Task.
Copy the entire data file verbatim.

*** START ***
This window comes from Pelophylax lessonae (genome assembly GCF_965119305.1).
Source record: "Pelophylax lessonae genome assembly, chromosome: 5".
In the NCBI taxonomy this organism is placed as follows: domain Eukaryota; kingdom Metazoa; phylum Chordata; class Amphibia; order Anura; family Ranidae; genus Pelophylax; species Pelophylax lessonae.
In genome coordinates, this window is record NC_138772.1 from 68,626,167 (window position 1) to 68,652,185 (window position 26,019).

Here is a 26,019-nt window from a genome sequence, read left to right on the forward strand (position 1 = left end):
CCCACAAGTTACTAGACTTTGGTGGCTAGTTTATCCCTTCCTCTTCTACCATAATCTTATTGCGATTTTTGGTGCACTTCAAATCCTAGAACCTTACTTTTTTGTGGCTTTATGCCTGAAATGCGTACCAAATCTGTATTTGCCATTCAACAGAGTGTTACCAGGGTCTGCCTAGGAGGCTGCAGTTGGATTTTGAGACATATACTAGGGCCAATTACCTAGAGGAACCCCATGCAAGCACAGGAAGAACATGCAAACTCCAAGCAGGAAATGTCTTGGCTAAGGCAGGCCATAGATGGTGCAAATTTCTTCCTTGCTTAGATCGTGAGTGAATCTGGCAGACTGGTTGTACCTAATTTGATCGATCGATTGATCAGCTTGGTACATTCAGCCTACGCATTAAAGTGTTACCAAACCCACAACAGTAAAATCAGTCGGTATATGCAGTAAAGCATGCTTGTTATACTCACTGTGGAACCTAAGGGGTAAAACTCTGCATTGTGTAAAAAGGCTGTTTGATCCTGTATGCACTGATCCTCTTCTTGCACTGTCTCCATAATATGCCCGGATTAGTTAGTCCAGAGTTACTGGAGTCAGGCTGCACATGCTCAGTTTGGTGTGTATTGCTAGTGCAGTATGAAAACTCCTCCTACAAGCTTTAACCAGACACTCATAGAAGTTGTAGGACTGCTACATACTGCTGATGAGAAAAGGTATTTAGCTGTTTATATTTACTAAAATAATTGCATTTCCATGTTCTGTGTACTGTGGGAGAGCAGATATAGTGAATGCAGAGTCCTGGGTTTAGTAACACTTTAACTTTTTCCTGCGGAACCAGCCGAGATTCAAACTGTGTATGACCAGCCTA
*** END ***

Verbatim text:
This window comes from Pelophylax lessonae (genome assembly GCF_965119305.1).
Source record: "Pelophylax lessonae genome assembly, chromosome: 5".
In the NCBI taxonomy this organism is placed as follows: domain Eukaryota; kingdom Metazoa; phylum Chordata; class Amphibia; order Anura; family Ranidae; genus Pelophylax; species Pelophylax lessonae.
In genome coordinates, this window is record NC_138772.1 from 68,626,167 (window position 1) to 68,652,185 (window position 26,019).

Here is a 26,019-nt window from a genome sequence, read left to right on the forward strand (position 1 = left end):
CCCACAAGTTACTAGACTTTGGTGGCTAGTTTATCCCTTCCTCTTCTACCATAATCTTATTGCGATTTTTGGTGCACTTCAAATCCTAGAACCTTACTTTTTTGTGGCTTTATGCCTGAAATGCGTACCAAATCTGTATTTGCCATTCAACAGAGTGTTACCAGGGTCTGCCTAGGAGGCTGCAGTTGGATTTTGAGACATATACTAGGGCCAATTACCTAGAGGAACCCCATGCAAGCACAGGAAGAACATGCAAACTCCAAGCAGGAAATGTCTTGGCTAAGGCAGGCCATAGATGGTGCAAATTTCTTCCTTGCTTAGATCGTGAGTGAATCTGGCAGACTGGTTGTACCTAATTTGATCGATCGATTGATCAGCTTGGTACATTCAGCCTACGCATTAAAGTGTTACCAAACCCACAACAGTAAAATCAGTCGGTATATGCAGTAAAGCATGCTTGTTATACTCACTGTGGAACCTAAGGGGTAAAACTCTGCATTGTGTAAAAAGGCTGTTTGATCCTGTATGCACTGATCCTCTTCTTGCACTGTCTCCATAATATGCCCGGATTAGTTAGTCCAGAGTTACTGGAGTCAGGCTGCACATGCTCAGTTTGGTGTGTATTGCTAGTGCAGTATGAAAACTCCTCCTACAAGCTTTAACCAGACACTCATAGAAGTTGTAGGACTGCTACATACTGCTGATGAGAAAAGGTATTTAGCTGTTTATATTTACTAAAATAATTGCATTTCCATGTTCTGTGTACTGTGGGAGAGCAGATATAGTGAATGCAGAGTCCTGGGTTTAGTAACACTTTAACTTTTTCCTGCGGAACCAGCCGAGATTCAAACTGTGTATGACCAGCCTA